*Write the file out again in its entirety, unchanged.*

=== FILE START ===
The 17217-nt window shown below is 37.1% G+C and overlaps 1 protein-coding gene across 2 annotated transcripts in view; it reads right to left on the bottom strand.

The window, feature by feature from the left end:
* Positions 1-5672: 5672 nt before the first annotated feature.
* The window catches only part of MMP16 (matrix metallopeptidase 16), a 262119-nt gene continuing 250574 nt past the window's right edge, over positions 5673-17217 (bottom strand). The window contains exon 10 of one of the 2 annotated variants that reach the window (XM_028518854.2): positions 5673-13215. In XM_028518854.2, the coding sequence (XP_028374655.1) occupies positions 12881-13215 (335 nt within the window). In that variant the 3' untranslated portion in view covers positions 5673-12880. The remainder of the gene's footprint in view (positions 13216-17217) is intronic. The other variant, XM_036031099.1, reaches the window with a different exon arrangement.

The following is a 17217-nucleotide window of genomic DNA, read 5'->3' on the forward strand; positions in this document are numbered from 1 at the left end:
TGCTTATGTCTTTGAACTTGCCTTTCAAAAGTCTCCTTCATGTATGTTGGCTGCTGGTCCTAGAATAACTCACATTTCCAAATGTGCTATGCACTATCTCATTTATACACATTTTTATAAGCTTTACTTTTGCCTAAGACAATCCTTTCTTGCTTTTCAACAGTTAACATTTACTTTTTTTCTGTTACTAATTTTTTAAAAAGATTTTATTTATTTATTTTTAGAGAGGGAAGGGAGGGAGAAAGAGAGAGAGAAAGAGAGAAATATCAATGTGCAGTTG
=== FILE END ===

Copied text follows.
The 17217-nt window shown below is 37.1% G+C and overlaps 1 protein-coding gene across 2 annotated transcripts in view; it reads right to left on the bottom strand.

The window, feature by feature from the left end:
* Positions 1-5672: 5672 nt before the first annotated feature.
* The window catches only part of MMP16 (matrix metallopeptidase 16), a 262119-nt gene continuing 250574 nt past the window's right edge, over positions 5673-17217 (bottom strand). The window contains exon 10 of one of the 2 annotated variants that reach the window (XM_028518854.2): positions 5673-13215. In XM_028518854.2, the coding sequence (XP_028374655.1) occupies positions 12881-13215 (335 nt within the window). In that variant the 3' untranslated portion in view covers positions 5673-12880. The remainder of the gene's footprint in view (positions 13216-17217) is intronic. The other variant, XM_036031099.1, reaches the window with a different exon arrangement.

The following is a 17217-nucleotide window of genomic DNA, read 5'->3' on the forward strand; positions in this document are numbered from 1 at the left end:
TGCTTATGTCTTTGAACTTGCCTTTCAAAAGTCTCCTTCATGTATGTTGGCTGCTGGTCCTAGAATAACTCACATTTCCAAATGTGCTATGCACTATCTCATTTATACACATTTTTATAAGCTTTACTTTTGCCTAAGACAATCCTTTCTTGCTTTTCAACAGTTAACATTTACTTTTTTTCTGTTACTAATTTTTTAAAAAGATTTTATTTATTTATTTTTAGAGAGGGAAGGGAGGGAGAAAGAGAGAGAGAAAGAGAGAAATATCAATGTGCAGTTG